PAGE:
Ramya Ramana, 18, received the honor last month after winning a competition run by the New York City Campaign Finance Board. According to its website, the Youth Poet Laureate program is “designed to energize youth voters through spoken word poetry.”
Two poems won her the title — “Miss America,” a response to the racist Twitter backlash following Nina Davuluri’s victory at the Miss America 2014 pageant, and “It Is Not Your Problem,” a voting themed poem with a message about civic engagement. Watch Ramana’s performances of both poems below, taped on October 17 for the Youth Poet Laureate Slam at Lincoln Center.
A first year student at St. John’s University in Queens, Ramana is currently studying philosophy, government and politics. She was awarded a full scholarship through the Knicks Poetry Slam program. Ramana says she aspires to be a social and political activist advocating for human rights, social equality, and fighting against injustices. In an email interview with The Aerogram, she shares her plans for a book, what drives her creative work, who she dreams of performing her piece “Miss America” for and more.
How and when did you get started writing and performing poetry?
Writing poetry has always been something I sought refuge in and I can not really remember when I started, but I began taking it more seriously in my sophomore year of high school. I started performing after joining an organization called Urban Word NYC which taught me how to nurture and build my poetry and also facilitated slams and performance workshops.
Do you ever get nervous before performing your poetry in public?
I am a nervous wreck. I shake every time I perform. I’m always in fear that I will mess up or forget the words. Throughout the years, I’ve become more of an introvert and am shy so it is a fight and an altar call every time I perform my work in front of people. It is me breaking out of my bubble and looking beyond myself — which is a very scary thing.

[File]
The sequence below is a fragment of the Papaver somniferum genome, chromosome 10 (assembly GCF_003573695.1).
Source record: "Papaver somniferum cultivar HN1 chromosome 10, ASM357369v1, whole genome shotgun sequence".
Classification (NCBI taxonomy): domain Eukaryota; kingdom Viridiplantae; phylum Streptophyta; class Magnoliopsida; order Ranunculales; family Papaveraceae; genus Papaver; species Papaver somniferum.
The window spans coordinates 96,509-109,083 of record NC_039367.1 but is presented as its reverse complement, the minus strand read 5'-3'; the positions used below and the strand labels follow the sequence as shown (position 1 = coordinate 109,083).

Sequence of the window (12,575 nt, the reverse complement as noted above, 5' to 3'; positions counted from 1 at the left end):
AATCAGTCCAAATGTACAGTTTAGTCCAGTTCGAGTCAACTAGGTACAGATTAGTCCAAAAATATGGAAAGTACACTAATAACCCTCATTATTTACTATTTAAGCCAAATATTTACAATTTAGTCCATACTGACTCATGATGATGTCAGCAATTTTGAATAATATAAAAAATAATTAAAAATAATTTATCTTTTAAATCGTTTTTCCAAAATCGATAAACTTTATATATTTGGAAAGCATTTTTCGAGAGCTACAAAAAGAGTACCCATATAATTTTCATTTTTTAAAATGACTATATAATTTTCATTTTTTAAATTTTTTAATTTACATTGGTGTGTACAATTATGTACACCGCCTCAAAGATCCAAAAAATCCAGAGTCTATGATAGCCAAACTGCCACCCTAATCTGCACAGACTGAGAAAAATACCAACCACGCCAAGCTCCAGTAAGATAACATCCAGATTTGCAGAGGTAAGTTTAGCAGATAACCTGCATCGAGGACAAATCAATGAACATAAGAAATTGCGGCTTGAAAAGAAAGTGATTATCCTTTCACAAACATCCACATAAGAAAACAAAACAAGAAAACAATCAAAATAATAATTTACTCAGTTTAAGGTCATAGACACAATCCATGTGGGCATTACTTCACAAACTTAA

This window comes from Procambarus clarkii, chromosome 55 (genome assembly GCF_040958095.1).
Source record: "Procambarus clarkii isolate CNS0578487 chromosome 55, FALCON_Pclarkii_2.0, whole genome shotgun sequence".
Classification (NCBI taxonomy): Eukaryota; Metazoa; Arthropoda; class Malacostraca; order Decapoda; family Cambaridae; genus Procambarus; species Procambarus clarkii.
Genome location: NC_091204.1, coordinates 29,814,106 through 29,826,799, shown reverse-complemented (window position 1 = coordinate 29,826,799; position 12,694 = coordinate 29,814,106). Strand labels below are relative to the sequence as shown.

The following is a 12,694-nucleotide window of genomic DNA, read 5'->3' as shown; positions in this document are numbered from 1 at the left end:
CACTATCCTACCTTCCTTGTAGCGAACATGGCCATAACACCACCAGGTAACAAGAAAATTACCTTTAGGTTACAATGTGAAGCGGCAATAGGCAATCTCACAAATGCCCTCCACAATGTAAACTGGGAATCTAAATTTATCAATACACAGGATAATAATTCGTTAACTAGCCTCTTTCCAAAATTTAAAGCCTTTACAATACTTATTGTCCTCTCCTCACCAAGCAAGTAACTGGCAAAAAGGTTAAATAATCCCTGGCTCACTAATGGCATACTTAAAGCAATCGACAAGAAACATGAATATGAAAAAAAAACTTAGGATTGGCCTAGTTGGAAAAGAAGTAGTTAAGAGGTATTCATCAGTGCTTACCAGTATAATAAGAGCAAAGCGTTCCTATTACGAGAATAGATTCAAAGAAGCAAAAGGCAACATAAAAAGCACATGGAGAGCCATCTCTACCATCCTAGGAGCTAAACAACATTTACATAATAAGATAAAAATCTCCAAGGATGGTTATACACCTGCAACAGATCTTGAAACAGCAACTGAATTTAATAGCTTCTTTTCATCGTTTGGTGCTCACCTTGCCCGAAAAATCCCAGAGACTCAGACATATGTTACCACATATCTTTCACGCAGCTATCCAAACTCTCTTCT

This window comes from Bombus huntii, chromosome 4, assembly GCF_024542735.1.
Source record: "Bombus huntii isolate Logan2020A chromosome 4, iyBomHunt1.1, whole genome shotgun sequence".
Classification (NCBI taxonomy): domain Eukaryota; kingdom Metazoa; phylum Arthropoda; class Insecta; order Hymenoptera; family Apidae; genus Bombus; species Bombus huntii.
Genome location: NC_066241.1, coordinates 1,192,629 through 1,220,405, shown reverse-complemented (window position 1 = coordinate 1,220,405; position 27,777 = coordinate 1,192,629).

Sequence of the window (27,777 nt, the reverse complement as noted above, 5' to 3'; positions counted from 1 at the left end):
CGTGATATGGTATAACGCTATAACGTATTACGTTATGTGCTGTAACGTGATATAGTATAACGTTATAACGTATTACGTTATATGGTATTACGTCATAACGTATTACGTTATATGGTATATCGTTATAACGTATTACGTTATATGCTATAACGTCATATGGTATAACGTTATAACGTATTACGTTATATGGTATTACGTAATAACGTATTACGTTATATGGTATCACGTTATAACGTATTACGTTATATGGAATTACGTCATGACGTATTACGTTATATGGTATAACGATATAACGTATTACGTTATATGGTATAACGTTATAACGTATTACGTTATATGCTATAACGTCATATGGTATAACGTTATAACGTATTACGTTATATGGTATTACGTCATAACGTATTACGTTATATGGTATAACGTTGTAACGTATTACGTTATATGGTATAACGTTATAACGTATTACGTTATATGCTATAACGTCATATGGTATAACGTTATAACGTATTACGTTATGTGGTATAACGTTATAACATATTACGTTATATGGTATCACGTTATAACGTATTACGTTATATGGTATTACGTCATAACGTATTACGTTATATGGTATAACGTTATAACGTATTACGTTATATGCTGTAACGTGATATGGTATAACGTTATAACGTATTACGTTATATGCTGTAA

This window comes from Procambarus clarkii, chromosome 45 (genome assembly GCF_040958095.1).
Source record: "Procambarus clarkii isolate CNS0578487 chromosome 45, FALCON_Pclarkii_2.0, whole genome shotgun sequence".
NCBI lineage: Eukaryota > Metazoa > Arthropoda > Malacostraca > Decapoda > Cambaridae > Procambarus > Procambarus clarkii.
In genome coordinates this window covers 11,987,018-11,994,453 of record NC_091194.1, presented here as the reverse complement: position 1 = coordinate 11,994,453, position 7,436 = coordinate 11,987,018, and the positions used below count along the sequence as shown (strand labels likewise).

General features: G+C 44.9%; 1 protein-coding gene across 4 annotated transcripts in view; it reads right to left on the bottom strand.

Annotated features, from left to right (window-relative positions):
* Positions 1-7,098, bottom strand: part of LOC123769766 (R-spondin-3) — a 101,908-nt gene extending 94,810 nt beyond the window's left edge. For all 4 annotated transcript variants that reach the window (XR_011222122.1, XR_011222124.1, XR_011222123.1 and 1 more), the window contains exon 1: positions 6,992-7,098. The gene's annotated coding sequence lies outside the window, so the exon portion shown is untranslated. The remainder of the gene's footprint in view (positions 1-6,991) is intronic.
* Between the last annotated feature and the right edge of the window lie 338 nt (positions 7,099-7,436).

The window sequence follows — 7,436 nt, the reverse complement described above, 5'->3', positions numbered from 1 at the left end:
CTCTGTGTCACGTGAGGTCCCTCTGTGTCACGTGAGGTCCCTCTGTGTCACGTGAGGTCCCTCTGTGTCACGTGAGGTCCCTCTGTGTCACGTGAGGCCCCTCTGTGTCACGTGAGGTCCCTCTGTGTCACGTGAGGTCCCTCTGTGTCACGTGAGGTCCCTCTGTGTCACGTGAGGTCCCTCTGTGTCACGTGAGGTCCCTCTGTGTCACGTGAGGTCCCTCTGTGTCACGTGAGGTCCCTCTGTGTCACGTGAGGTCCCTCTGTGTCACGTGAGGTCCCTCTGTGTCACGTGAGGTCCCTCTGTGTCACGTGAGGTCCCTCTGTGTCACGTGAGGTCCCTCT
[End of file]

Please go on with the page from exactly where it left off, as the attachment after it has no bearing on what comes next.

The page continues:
Did you watch the Miss America pageant on TV? What did you think?
I actually did not watch it on TV and wasn’t even aware that it was on until afterwards I heard about an Indian American woman winning and I was really surprised. I ended up watching it on YouTube and then I thought to myself “Something tells me people are not going to be happy with the fact that she’s not white.” and then I saw all the tweets. It was disappointing but the hardest part of coming to terms with it was that I expected it. My hope is to fight to get to a place where ignorance and the notion of Caucasian hierarchy is not what is expected.
Did you write “Miss America” with a certain audience in mind? Who should listen to it?
I actually did not have a particular audience in mind. I wrote the poem for Nina, so it would be my dream for the poem to reach to Ms. Davuluri and to have the opportunity to perform it in front of her or be able to have a conversation with her.
The Youth Poet Laureate receives a book deal opportunity. What are your plans and ideas for your book?
I feel as if there are a lot of people who are marginalized and oppressed that we are so very quick to forget about. I believe God wants me to speak for them and be the voice for the voiceless so I plan on dedicating my book to the oppressed and to a dear friend of mine, Francine Hendrickson, who has taught me a lot about internal beauty and selflessness.
You’ve also been awarded a scholarship through the Knicks Poetry Slam program. What did you perform for that program and what was that experience like?
The Knicks Poetry Slam did not require anybody to perform — we had to submit up to five pages of poems. I was in a blur when I found out to the point where I did not really react because I could not believe it. I’ve been to a variety of different schools throughout my high school years and was not expected to even graduate, so to see God’s power manifest in my life is truly humbling and convicting.
Can you tell us about your upcoming collaboration with Asha Sing?
So Asha Sing and I will be producing a series of Christmas and Gospel themed videos on Instagram throughout December and it will be me doing a poem and her singing in the background. When Asha and I spoke, we talked about how there are plenty of people who do not have the fortune of being with their families or loved ones on the holidays and there are thousands of people who find Christmas to be one of the loneliest times of the year. Our project’s goal is to uplift and encourage those people and shed light on the fact that no matter where we are or where the people around us are, God will always be inside of you and will never lose the love He has for you.
What drives your creative work?
God. Nothing fuels my heart like God. It is the reason why I am here. It is the reason why I breathe. It brings me to places I never even dreamed were possible.